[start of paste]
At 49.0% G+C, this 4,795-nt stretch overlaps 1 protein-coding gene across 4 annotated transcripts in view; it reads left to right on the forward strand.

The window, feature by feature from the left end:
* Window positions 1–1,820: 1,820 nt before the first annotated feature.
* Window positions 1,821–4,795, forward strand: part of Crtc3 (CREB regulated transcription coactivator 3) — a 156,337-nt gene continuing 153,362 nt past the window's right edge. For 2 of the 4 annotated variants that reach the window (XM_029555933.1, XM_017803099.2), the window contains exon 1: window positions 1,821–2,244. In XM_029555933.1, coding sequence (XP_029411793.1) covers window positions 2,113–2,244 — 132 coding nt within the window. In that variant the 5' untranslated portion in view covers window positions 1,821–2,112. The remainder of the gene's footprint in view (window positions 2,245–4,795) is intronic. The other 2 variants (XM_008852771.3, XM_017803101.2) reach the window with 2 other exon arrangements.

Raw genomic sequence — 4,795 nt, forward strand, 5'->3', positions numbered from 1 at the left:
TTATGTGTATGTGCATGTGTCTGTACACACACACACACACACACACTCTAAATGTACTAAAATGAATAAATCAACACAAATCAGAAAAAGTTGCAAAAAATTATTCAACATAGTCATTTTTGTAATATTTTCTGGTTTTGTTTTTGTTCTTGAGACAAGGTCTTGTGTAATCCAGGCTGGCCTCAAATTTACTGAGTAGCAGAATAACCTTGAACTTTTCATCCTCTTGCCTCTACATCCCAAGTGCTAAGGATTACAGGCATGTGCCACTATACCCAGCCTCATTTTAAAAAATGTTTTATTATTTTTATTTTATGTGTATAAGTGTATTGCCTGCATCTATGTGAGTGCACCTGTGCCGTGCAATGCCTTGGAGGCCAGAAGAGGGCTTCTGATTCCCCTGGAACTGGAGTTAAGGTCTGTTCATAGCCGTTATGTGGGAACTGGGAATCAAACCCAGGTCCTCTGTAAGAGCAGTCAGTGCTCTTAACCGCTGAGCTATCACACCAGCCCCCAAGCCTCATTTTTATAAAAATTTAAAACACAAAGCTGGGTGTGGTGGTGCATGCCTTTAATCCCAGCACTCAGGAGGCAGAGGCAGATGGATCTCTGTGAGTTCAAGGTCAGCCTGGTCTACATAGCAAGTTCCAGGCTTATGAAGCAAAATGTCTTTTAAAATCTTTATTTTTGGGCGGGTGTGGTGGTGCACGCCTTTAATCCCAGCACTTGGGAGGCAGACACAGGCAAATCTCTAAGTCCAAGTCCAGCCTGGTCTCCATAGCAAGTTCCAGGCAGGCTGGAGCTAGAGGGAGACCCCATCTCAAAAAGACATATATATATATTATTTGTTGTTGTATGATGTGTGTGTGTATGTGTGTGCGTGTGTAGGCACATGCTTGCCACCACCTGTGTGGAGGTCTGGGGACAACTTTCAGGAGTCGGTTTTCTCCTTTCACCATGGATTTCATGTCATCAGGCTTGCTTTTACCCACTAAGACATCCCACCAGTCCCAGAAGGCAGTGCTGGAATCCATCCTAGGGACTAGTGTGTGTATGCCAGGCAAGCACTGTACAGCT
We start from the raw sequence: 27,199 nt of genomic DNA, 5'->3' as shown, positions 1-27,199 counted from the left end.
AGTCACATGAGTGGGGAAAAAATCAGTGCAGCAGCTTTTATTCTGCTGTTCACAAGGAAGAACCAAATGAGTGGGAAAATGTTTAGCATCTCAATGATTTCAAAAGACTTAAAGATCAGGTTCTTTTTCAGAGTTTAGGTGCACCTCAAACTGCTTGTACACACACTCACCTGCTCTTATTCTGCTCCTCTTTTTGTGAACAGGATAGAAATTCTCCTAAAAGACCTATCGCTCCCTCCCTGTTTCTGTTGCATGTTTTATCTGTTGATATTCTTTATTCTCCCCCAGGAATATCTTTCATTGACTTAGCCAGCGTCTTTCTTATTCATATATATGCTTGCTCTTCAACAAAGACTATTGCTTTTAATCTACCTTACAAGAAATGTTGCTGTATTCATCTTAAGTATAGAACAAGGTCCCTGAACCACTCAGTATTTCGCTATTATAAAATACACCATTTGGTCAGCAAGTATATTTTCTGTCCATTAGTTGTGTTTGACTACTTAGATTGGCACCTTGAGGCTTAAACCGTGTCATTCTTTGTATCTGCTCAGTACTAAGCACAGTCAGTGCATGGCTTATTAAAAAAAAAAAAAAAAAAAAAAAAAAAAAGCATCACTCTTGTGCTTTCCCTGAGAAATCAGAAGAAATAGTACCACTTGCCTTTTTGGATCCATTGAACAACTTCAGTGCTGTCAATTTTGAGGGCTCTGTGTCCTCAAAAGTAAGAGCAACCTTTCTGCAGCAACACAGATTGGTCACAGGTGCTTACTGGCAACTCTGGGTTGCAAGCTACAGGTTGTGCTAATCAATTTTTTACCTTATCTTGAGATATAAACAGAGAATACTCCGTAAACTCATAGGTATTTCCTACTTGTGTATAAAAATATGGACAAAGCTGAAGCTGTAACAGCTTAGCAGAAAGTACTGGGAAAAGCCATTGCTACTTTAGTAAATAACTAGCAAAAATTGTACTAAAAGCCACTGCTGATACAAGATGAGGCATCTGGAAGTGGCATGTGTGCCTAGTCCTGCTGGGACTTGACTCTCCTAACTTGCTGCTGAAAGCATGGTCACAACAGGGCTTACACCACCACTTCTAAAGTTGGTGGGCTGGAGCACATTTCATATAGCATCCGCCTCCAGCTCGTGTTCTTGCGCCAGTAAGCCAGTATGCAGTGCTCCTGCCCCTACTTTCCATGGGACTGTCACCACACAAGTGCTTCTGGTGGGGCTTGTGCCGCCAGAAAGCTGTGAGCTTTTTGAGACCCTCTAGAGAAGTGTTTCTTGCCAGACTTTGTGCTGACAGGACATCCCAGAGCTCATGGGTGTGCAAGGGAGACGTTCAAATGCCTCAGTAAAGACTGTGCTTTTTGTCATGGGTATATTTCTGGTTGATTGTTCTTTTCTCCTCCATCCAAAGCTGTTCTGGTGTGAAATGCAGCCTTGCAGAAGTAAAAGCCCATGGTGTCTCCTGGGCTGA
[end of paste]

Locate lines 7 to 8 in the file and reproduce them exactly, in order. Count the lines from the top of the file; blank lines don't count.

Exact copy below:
We start from the raw sequence: 27,199 nt of genomic DNA, 5'->3' as shown, positions 1-27,199 counted from the left end.
AGTCACATGAGTGGGGAAAAAATCAGTGCAGCAGCTTTTATTCTGCTGTTCACAAGGAAGAACCAAATGAGTGGGAAAATGTTTAGCATCTCAATGATTTCAAAAGACTTAAAGATCAGGTTCTTTTTCAGAGTTTAGGTGCACCTCAAACTGCTTGTACACACACTCACCTGCTCTTATTCTGCTCCTCTTTTTGTGAACAGGATAGAAATTCTCCTAAAAGACCTATCGCTCCCTCCCTGTTTCTGTTGCATGTTTTATCTGTTGATATTCTTTATTCTCCCCCAGGAATATCTTTCATTGACTTAGCCAGCGTCTTTCTTATTCATATATATGCTTGCTCTTCAACAAAGACTATTGCTTTTAATCTACCTTACAAGAAATGTTGCTGTATTCATCTTAAGTATAGAACAAGGTCCCTGAACCACTCAGTATTTCGCTATTATAAAATACACCATTTGGTCAGCAAGTATATTTTCTGTCCATTAGTTGTGTTTGACTACTTAGATTGGCACCTTGAGGCTTAAACCGTGTCATTCTTTGTATCTGCTCAGTACTAAGCACAGTCAGTGCATGGCTTATTAAAAAAAAAAAAAAAAAAAAAAAAAAAAAGCATCACTCTTGTGCTTTCCCTGAGAAATCAGAAGAAATAGTACCACTTGCCTTTTTGGATCCATTGAACAACTTCAGTGCTGTCAATTTTGAGGGCTCTGTGTCCTCAAAAGTAAGAGCAACCTTTCTGCAGCAACACAGATTGGTCACAGGTGCTTACTGGCAACTCTGGGTTGCAAGCTACAGGTTGTGCTAATCAATTTTTTACCTTATCTTGAGATATAAACAGAGAATACTCCGTAAACTCATAGGTATTTCCTACTTGTGTATAAAAATATGGACAAAGCTGAAGCTGTAACAGCTTAGCAGAAAGTACTGGGAAAAGCCATTGCTACTTTAGTAAATAACTAGCAAAAATTGTACTAAAAGCCACTGCTGATACAAGATGAGGCATCTGGAAGTGGCATGTGTGCCTAGTCCTGCTGGGACTTGACTCTCCTAACTTGCTGCTGAAAGCATGGTCACAACAGGGCTTACACCACCACTTCTAAAGTTGGTGGGCTGGAGCACATTTCATATAGCATCCGCCTCCAGCTCGTGTTCTTGCGCCAGTAAGCCAGTATGCAGTGCTCCTGCCCCTACTTTCCATGGGACTGTCACCACACAAGTGCTTCTGGTGGGGCTTGTGCCGCCAGAAAGCTGTGAGCTTTTTGAGACCCTCTAGAGAAGTGTTTCTTGCCAGACTTTGTGCTGACAGGACATCCCAGAGCTCATGGGTGTGCAAGGGAGACGTTCAAATGCCTCAGTAAAGACTGTGCTTTTTGTCATGGGTATATTTCTGGTTGATTGTTCTTTTCTCCTCCATCCAAAGCTGTTCTGGTGTGAAATGCAGCCTTGCAGAAGTAAAAGCCCATGGTGTCTCCTGGGCTGA